Many experienced and aspiring gardeners have dreamed of one day having a garden that could sustain them and their loved ones in the event of a national emergency. While few have attained this goal completely, many in our region are growing more of their own fruits and vegetables, as well as enjoying the superb locally grown produce that is now available at our Farmers’ Market.

Gardeners who grow their plants from seeds, under lights or in greenhouses, are already busy in February sowing the seeds for their summer crops. The rest of us are waiting impatiently and dreaming about the bountiful crops we will grow. Now is a good time to read and plan, so we can be ready to plant in April and May.

Plentiful sunshine and excellent soil are the two basic requirements for success in growing edible plants. However, even if there is no yard available, it is possible to grow lettuce, spinach, and some herbs, for example, and even tomatoes, in a container on a porch or balcony. Drainage holes are a necessity, and containers have to be watered daily in hot weather. The smaller the container, the faster the soil dries out. One advantage of this method is that we can get excellent soil to fill the containers.

For those who buy their vegetable plants as larger starts, there is also professional advice available at stores like Bloomington Valley Nursery, the White River Co-op, Mays Greenhouse, and Bloomingfoods. In our Zone 5, hardy plants can be set outdoors in late April and tender annuals in mid- to late May.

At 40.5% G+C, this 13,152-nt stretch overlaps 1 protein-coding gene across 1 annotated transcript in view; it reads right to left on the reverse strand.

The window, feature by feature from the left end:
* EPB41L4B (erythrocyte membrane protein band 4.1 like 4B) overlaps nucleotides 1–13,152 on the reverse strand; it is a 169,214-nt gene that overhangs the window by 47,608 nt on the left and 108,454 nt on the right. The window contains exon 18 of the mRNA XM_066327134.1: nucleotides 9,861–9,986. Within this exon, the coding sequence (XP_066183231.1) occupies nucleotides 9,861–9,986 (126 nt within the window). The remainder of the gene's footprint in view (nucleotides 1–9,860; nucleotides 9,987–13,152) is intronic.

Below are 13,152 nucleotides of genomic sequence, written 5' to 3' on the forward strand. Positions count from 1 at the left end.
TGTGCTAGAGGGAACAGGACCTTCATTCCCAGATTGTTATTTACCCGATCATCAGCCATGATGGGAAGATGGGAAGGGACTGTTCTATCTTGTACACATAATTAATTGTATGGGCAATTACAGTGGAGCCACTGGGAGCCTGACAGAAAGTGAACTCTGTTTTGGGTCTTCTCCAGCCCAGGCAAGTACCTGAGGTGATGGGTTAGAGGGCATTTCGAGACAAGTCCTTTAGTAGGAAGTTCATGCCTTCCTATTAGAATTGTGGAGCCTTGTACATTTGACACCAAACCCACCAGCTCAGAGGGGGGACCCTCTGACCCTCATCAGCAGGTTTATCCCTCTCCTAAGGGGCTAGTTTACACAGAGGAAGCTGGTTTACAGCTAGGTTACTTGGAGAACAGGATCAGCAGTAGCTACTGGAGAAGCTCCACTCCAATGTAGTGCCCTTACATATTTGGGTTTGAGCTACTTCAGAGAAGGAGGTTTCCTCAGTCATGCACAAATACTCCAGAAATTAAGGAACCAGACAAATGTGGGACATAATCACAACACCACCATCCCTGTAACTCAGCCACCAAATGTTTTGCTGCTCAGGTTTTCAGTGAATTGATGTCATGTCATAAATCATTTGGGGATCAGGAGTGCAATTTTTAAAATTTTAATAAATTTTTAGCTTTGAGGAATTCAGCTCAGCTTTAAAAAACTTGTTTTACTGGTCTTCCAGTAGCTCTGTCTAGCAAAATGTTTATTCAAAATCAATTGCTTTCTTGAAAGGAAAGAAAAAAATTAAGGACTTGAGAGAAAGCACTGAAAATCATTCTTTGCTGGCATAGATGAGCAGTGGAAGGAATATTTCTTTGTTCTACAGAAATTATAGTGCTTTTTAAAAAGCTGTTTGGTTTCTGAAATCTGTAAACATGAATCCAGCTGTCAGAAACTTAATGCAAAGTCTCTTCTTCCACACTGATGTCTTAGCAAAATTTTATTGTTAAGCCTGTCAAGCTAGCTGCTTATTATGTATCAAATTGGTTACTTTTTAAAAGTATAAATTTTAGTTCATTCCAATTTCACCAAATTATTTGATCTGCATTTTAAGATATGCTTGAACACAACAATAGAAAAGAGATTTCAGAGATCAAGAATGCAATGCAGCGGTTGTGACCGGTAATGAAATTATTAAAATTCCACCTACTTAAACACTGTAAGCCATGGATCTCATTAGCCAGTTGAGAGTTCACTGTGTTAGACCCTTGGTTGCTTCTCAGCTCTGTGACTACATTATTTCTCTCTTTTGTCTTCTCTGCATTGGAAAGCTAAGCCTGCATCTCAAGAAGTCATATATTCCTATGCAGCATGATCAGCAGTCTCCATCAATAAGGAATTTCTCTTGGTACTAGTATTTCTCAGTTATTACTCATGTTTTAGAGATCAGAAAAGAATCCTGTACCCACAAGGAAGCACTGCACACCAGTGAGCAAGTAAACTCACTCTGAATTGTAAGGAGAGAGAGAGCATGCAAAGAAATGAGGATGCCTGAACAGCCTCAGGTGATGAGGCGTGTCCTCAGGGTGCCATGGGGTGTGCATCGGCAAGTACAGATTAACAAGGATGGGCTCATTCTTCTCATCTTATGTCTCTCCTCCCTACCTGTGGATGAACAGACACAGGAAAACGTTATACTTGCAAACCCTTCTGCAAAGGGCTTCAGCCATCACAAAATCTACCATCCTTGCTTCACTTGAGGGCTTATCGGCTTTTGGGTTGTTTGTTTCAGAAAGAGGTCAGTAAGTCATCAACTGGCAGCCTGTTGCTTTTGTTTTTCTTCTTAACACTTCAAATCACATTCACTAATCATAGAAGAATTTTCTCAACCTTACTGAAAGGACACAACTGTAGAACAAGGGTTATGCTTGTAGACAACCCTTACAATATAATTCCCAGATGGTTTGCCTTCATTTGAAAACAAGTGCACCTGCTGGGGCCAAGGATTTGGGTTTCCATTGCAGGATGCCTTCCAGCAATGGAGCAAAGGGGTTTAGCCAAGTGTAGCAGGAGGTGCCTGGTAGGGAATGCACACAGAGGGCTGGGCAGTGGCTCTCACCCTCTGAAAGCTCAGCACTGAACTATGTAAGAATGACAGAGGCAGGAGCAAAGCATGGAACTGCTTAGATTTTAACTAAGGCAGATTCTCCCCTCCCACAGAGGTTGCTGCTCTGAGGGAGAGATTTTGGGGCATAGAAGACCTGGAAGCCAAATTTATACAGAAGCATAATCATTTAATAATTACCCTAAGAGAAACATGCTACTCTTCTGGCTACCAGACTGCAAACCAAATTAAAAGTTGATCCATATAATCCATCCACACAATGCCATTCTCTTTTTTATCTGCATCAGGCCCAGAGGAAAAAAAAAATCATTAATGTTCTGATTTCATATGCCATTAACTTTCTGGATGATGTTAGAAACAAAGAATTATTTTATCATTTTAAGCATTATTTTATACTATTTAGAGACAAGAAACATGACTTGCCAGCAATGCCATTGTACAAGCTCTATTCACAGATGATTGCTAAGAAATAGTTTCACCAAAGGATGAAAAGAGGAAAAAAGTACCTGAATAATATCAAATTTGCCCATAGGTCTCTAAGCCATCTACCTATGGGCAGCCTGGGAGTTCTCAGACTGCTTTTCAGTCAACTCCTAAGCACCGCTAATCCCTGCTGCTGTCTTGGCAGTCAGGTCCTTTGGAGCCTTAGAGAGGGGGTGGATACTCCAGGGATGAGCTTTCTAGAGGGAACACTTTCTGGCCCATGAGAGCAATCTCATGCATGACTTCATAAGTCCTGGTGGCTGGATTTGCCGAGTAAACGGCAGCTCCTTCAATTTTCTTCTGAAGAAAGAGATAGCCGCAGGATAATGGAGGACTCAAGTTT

When a gardener is planning to grow vegetables, such as cucumbers, eggplants, peppers, squash, and tomatoes, choosing a spot that gets a full 12 hours of sunlight is best, and soil preparation is essential. Till at least 10 inches deep (especially if root vegetables will be grown) and add agricultural gypsum. Amend heavy soil with sand, peat moss, and compost. If, like in many areas of Bloomington, there is predominantly heavy clay, build a raised bed instead of trying to dig up the ground. The advantage is that you not only save your back during the soil preparation phase, but you also do not have to bend over so far when tending the garden.

Experts, such as gardening guru Jerry Baker, advise planting a garden with corn on the south and west, to protect more delicate plants from harsh winds, and with rows running north and south. Squash, cantaloupes, and cucumbers should be on the eastern rows of the garden, since they grow toward the sun and therefore won’t encroach on neighboring rows. To add biodiversity to the veggie patch, plant some marigolds and herbs to repel insects, and borage and comfrey to attract pollinators.

Longtime gardeners Roger and Elaine Byers constructed their own very successful raised vegetable gardens. For their detailed construction plan and photographs, click here!